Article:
VLOOKUP is one of the key functions among all lookup & reference functions in Excel. It can scan and retrieve data from a static or dynamic table based on your lookup value. It can perform approximate match or exact match by setting lookup matching modes.
Today, we will show you the way to apply VLOOKUP to retrieve data from lookup table in another workbook (an external workbook). It is similar to applying VLOOKUP to retrieve data in the same workbook or worksheet. In our daily work, we often need to extract data from an external workbook, if this is a confusing question for you, today’s article will help you to solve your problem.
Table1: This table is displayed in “workbook1->sheet1”.
Table2: This table is displayed in “workbook2->sheet1”.
In this example, we want to get score from “Score” column of table1 in workbook1->sheet1 to fill “Score” column of table2 in workbook2->sheet1 correspondingly.
We can see that table1 is a summary and all IDs from table2 can be found in this table. Besides, they both list ID as the first column. So, even though they are saved in different workbooks, we still can use VLOOKUP function to perform an exact match lookup to get score for each student.
This is a typical example that can be solved by VLOOKUP function. Different from common examples of VLOOKUP function, in this instance, there is no score information saved in table2, only IDs are sorted in the ID column. And scores are only sorted in the last column of table1 in an external workbook, this table is our lookup table. To retrieve data from lookup table in another workbook, we need to add [Workbook1.xlsx]Sheet1! before range reference.
Actually, when entering VLOOKUP the second argument “table_array”, you can directly move to the workbook->worksheet you can find your lookup table (then this worksheet is displayed on top), drag and drop the lookup table, then [Workbook1.xlsx]Sheet1! with range reference is entered automatically and shown in the formula bar properly.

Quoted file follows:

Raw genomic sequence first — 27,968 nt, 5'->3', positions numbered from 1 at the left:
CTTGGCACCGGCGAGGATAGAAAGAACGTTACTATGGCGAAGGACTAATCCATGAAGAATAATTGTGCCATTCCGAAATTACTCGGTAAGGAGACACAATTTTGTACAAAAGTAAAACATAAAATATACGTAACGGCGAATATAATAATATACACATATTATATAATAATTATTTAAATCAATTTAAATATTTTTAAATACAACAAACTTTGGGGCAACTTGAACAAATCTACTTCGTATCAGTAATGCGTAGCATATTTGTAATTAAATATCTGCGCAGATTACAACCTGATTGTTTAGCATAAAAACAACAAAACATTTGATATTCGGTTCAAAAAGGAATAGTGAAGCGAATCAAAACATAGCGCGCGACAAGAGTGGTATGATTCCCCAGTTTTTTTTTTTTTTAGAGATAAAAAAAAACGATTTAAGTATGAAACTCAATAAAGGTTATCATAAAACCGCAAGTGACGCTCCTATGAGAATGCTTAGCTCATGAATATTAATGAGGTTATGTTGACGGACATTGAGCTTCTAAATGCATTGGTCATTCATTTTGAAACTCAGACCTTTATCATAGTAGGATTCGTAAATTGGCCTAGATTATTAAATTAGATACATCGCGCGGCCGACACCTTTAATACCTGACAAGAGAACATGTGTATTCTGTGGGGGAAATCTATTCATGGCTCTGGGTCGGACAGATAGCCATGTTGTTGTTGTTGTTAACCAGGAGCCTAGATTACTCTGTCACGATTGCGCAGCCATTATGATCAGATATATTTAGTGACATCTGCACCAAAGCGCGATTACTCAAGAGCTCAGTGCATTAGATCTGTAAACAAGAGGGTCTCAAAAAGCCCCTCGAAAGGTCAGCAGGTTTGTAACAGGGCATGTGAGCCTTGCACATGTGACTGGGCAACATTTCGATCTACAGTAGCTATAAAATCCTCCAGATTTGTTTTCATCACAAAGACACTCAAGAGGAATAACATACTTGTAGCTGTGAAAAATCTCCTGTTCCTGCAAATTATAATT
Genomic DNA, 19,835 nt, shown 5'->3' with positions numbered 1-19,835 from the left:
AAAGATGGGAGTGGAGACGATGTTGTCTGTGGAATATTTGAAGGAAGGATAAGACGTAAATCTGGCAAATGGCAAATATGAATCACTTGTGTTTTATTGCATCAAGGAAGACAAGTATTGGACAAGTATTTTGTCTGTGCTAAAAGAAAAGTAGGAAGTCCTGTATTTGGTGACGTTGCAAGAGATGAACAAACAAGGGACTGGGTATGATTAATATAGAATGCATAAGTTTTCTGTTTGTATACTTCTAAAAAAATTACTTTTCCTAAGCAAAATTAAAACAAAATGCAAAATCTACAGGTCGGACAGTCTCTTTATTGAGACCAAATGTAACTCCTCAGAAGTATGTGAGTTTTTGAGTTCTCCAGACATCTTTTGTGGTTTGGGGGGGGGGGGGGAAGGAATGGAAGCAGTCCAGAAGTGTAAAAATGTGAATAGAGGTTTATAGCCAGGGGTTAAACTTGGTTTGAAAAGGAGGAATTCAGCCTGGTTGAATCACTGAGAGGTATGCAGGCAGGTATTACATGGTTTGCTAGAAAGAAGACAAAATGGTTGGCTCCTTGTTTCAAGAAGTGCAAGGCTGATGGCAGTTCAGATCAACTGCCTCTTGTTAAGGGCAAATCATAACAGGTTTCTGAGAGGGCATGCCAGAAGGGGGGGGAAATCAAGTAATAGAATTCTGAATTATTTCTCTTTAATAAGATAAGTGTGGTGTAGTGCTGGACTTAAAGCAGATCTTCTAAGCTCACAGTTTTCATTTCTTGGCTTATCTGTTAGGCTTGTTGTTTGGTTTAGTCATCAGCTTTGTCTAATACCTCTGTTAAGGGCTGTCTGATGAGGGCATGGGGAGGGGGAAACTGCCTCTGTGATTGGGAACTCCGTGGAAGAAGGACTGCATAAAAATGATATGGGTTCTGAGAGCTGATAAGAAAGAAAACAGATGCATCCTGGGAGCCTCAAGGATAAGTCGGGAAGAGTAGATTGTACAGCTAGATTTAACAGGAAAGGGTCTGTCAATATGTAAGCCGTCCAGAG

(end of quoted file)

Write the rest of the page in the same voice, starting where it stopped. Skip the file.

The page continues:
We create below formula contains VLOOKUP for this instance:
//You can replace “Workbook1”, ”Sheet1” with your workbook and sheet names.
Input formula =VLOOKUP(A2,[Workbook1.xlsx]Sheet1!$A$2:$D$16,4,FALSE) into B2, press ENTER, verify that score “90” is returned by formula for ID ‘A01” properly. You can directly drag the handle down to copy down the formula.
a. VLOOKUP function looks up the input value from the first column of the given table, and returns the value we want from a particular position (row number depends on the row of lookup value, column number depends on the input argument col_index_num).
=VLOOKUP(lookup_value, table_array, col_index_num,[range_lookup])
For argument “range_lookup”, there are two matching modes “True” and “False”.
- The default mode is “True”, so if this optional argument is omitted, this value is set to “True” automatically.
- If we set “range_lookup” to “True”, VLOOKUP function performs an approximate match.
- If we set “range_lookup” to “False”, VLOOKUP function looks up data restrictively by performing an exact match. If look up value is not found in table, formula returns error “#N/A”.
lookup_value is input into A2 (ID “A01”)
table_array is [Workbook1.xlsx]Sheet1!$A$2:$D$16
col_index_num is 4. Because scores are saved in the fourth column of this table.
range_lookup is set to FALSE. VLOOKUP function performs an EXACT match.
a. In this formula, the look up value is “A01”, VLOOKUP scans this value from the first column of table in workbook1->worksheet1. It continues scanning until it meets the value that is exactly the same with lookup value. In this case, VLOOKUP function will stop scanning when meeting “A01” and stay in current row.
b. Table array is [Workbook1.xlsx]Sheet1!$A$2:$D$16.
//Workbook1 -> the name of the external workbook; name is enclosed in square brackets.
//Sheet1 -> the name of worksheet that containing the lookup table.
//$A$2:$D$16 -> lookup table range reference.
This table contains lookup value in its first column and expected value in its last column. We add “$” before row and column to lock this range, so when copying down the formula, the range doesn’t change. Besides, as we mentioned before, workbook name and worksheet name are added before range reference, so VLOOKUP function can find out lookup table from proper workbook and worksheet.
c. As Score column is the fourth column in lookup table, so we enter 4 as col_index_num. VLOOKUP function retrieves data at the intersection of column “Score” and row “A01”.
d. We set range_lookup mode to “FALSE”, so VLOOKUP function performs an exact match lookup and this operation can ensure that VLOOKUP returns correct score for each student. If lookup ID cannot be found in the given table, an error #N/A will be returned.
a. The precondition to use this formula is that the external workbook is opened. If this workbook is not opened, and you want to enter table array manually, you should type entire “full path of workbook + workbook name + worksheet name” and enclose them into single quote. See example below:
b. If workbook name or worksheet contains space in its name, you need to add single quote to enclose the entire [workbook name]sheet name, see example below:
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